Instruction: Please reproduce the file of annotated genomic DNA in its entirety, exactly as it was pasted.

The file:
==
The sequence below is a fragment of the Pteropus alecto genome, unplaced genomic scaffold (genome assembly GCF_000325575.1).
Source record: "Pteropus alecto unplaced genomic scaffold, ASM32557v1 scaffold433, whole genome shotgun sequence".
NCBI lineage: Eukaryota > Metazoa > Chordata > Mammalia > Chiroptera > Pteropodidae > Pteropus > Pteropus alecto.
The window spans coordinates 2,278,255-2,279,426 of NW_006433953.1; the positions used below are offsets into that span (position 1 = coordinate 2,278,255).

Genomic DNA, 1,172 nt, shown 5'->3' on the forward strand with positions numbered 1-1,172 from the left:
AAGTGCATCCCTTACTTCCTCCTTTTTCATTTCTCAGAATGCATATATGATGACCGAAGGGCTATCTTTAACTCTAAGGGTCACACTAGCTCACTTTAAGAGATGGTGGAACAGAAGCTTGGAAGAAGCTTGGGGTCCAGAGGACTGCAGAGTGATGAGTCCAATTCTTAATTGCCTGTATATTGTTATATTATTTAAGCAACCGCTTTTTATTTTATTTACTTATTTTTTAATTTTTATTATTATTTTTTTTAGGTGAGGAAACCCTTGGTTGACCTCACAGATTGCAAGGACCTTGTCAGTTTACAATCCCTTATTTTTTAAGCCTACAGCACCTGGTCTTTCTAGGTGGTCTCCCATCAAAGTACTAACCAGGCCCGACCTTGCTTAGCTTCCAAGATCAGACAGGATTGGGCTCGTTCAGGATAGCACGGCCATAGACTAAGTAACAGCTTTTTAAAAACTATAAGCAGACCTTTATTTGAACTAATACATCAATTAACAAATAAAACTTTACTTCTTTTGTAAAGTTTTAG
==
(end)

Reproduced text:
The sequence below is a fragment of the Pteropus alecto genome, unplaced genomic scaffold (genome assembly GCF_000325575.1).
Source record: "Pteropus alecto unplaced genomic scaffold, ASM32557v1 scaffold433, whole genome shotgun sequence".
NCBI lineage: Eukaryota > Metazoa > Chordata > Mammalia > Chiroptera > Pteropodidae > Pteropus > Pteropus alecto.
The window spans coordinates 2,278,255-2,279,426 of NW_006433953.1; the positions used below are offsets into that span (position 1 = coordinate 2,278,255).

Genomic DNA, 1,172 nt, shown 5'->3' on the forward strand with positions numbered 1-1,172 from the left:
AAGTGCATCCCTTACTTCCTCCTTTTTCATTTCTCAGAATGCATATATGATGACCGAAGGGCTATCTTTAACTCTAAGGGTCACACTAGCTCACTTTAAGAGATGGTGGAACAGAAGCTTGGAAGAAGCTTGGGGTCCAGAGGACTGCAGAGTGATGAGTCCAATTCTTAATTGCCTGTATATTGTTATATTATTTAAGCAACCGCTTTTTATTTTATTTACTTATTTTTTAATTTTTATTATTATTTTTTTTAGGTGAGGAAACCCTTGGTTGACCTCACAGATTGCAAGGACCTTGTCAGTTTACAATCCCTTATTTTTTAAGCCTACAGCACCTGGTCTTTCTAGGTGGTCTCCCATCAAAGTACTAACCAGGCCCGACCTTGCTTAGCTTCCAAGATCAGACAGGATTGGGCTCGTTCAGGATAGCACGGCCATAGACTAAGTAACAGCTTTTTAAAAACTATAAGCAGACCTTTATTTGAACTAATACATCAATTAACAAATAAAACTTTACTTCTTTTGTAAAGTTTTAG